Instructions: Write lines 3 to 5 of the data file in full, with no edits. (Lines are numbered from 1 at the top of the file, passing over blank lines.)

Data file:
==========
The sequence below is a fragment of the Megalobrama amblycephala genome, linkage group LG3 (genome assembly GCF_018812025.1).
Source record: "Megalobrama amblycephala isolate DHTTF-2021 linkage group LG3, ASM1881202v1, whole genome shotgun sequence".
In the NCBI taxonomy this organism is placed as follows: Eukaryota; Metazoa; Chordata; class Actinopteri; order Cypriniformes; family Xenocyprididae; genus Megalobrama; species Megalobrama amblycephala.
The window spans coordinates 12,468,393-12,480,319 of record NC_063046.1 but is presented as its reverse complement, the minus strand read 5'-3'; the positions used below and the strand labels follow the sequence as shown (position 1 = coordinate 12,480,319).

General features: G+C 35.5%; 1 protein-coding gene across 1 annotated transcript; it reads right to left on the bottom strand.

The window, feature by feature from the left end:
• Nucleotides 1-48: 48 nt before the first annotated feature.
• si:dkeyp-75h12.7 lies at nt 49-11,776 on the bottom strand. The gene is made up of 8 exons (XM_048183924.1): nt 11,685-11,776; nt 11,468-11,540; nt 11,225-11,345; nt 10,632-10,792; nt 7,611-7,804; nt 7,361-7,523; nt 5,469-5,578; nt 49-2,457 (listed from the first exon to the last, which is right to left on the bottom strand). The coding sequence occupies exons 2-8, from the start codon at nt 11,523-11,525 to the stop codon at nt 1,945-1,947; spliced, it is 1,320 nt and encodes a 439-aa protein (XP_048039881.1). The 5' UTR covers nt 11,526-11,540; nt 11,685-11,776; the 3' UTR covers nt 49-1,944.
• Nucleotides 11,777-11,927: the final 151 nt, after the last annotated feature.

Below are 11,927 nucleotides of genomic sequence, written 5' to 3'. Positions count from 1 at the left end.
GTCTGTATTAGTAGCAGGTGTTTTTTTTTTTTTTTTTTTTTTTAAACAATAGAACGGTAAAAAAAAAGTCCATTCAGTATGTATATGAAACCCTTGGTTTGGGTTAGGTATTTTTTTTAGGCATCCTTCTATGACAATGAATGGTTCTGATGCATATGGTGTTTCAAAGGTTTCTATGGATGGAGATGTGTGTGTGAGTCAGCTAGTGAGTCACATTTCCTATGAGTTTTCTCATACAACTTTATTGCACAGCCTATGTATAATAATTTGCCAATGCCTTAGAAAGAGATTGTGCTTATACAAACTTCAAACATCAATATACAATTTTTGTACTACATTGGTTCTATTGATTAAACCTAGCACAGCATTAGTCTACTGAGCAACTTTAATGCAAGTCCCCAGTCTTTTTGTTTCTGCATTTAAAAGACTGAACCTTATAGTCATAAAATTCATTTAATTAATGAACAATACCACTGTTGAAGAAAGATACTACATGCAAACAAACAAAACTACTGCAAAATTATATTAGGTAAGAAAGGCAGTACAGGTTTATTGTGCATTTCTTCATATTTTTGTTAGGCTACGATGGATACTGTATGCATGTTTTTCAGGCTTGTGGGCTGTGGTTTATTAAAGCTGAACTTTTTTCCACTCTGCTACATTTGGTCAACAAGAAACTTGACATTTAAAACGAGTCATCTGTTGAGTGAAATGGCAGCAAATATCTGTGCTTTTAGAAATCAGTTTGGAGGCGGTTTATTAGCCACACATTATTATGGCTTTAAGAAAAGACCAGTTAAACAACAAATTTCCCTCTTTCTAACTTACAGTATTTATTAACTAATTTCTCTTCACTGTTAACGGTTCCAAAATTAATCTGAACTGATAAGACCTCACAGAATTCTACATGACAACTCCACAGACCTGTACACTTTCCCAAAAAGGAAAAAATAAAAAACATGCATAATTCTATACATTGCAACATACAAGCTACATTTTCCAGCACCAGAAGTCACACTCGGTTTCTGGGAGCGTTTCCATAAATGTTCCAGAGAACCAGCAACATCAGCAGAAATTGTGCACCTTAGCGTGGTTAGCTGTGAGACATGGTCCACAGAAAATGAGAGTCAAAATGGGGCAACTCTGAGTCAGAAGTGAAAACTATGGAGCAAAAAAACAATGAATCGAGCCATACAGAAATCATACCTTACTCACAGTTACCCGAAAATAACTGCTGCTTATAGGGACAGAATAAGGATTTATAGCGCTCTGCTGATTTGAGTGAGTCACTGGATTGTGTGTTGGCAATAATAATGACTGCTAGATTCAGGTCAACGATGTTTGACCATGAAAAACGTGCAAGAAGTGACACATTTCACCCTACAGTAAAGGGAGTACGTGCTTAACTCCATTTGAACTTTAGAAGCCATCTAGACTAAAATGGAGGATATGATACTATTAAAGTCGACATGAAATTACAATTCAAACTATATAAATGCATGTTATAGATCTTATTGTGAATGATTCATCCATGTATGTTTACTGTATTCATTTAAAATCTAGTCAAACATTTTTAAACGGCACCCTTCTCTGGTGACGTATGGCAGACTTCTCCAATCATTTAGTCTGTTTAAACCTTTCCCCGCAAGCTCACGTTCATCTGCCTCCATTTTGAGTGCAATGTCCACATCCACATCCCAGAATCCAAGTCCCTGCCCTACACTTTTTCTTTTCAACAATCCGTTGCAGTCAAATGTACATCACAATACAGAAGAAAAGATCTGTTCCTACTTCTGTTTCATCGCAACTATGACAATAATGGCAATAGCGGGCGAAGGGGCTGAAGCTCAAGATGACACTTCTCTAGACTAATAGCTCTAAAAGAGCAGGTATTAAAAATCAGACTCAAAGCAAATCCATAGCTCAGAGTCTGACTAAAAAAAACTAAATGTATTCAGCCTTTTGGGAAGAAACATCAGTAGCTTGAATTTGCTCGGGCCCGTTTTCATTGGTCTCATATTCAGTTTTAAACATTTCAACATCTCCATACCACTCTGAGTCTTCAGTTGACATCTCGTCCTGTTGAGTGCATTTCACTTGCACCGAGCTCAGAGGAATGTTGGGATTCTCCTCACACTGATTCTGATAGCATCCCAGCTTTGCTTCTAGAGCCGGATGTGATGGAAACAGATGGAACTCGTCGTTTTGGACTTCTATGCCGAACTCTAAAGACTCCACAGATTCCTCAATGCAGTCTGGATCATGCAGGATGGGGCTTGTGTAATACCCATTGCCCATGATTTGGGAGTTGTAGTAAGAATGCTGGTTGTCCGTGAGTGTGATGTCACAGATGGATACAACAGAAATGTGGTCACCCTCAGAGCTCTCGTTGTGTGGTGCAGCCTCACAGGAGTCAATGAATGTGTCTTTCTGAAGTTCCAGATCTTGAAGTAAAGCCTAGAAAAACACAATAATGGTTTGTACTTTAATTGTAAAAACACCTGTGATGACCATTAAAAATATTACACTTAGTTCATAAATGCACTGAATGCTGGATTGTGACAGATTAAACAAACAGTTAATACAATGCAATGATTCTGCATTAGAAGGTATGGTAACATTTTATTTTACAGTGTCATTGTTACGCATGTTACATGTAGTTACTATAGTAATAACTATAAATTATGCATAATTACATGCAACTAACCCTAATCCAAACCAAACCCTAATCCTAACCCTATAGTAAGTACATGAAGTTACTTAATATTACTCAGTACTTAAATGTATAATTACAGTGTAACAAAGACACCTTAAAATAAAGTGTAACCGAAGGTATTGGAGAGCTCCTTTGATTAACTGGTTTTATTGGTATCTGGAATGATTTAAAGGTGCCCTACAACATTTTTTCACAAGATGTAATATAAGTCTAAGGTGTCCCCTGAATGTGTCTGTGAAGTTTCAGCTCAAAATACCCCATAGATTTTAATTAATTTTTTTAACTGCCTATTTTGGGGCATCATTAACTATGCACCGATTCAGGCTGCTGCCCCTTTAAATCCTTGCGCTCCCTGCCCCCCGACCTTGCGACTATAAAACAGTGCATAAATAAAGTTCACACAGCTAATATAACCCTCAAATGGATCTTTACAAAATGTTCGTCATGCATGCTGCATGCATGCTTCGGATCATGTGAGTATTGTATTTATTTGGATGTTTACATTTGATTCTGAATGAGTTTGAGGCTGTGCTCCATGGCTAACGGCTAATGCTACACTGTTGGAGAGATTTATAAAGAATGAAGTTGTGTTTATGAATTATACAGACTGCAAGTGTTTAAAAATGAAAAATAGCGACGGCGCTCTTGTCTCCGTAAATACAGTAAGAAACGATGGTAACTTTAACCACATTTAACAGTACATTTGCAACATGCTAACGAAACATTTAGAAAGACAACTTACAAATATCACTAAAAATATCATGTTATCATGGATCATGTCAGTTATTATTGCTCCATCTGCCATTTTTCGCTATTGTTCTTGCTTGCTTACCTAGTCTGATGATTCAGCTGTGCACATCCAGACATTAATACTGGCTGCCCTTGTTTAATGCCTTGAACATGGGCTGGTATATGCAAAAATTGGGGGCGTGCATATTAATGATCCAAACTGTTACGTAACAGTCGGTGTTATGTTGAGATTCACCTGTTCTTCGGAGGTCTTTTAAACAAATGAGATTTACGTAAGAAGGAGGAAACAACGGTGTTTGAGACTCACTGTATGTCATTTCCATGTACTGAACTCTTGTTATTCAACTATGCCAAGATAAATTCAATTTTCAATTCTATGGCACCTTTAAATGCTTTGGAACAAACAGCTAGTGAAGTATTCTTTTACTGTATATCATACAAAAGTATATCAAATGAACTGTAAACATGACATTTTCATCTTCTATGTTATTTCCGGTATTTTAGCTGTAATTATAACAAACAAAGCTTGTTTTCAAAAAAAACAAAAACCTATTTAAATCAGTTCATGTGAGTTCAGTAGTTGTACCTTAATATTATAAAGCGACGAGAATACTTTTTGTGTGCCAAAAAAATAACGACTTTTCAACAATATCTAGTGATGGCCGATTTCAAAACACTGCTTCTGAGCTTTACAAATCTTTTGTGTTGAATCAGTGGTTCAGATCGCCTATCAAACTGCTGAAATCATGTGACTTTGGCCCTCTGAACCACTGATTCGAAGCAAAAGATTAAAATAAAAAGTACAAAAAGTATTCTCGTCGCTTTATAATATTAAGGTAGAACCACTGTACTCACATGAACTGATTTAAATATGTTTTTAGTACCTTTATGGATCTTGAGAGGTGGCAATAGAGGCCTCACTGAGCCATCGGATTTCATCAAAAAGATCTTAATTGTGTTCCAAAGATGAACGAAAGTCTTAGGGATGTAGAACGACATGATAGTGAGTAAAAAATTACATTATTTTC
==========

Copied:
In the NCBI taxonomy this organism is placed as follows: Eukaryota; Metazoa; Chordata; class Actinopteri; order Cypriniformes; family Xenocyprididae; genus Megalobrama; species Megalobrama amblycephala.
The window spans coordinates 12,468,393-12,480,319 of record NC_063046.1 but is presented as its reverse complement, the minus strand read 5'-3'; the positions used below and the strand labels follow the sequence as shown (position 1 = coordinate 12,480,319).

General features: G+C 35.5%; 1 protein-coding gene across 1 annotated transcript; it reads right to left on the bottom strand.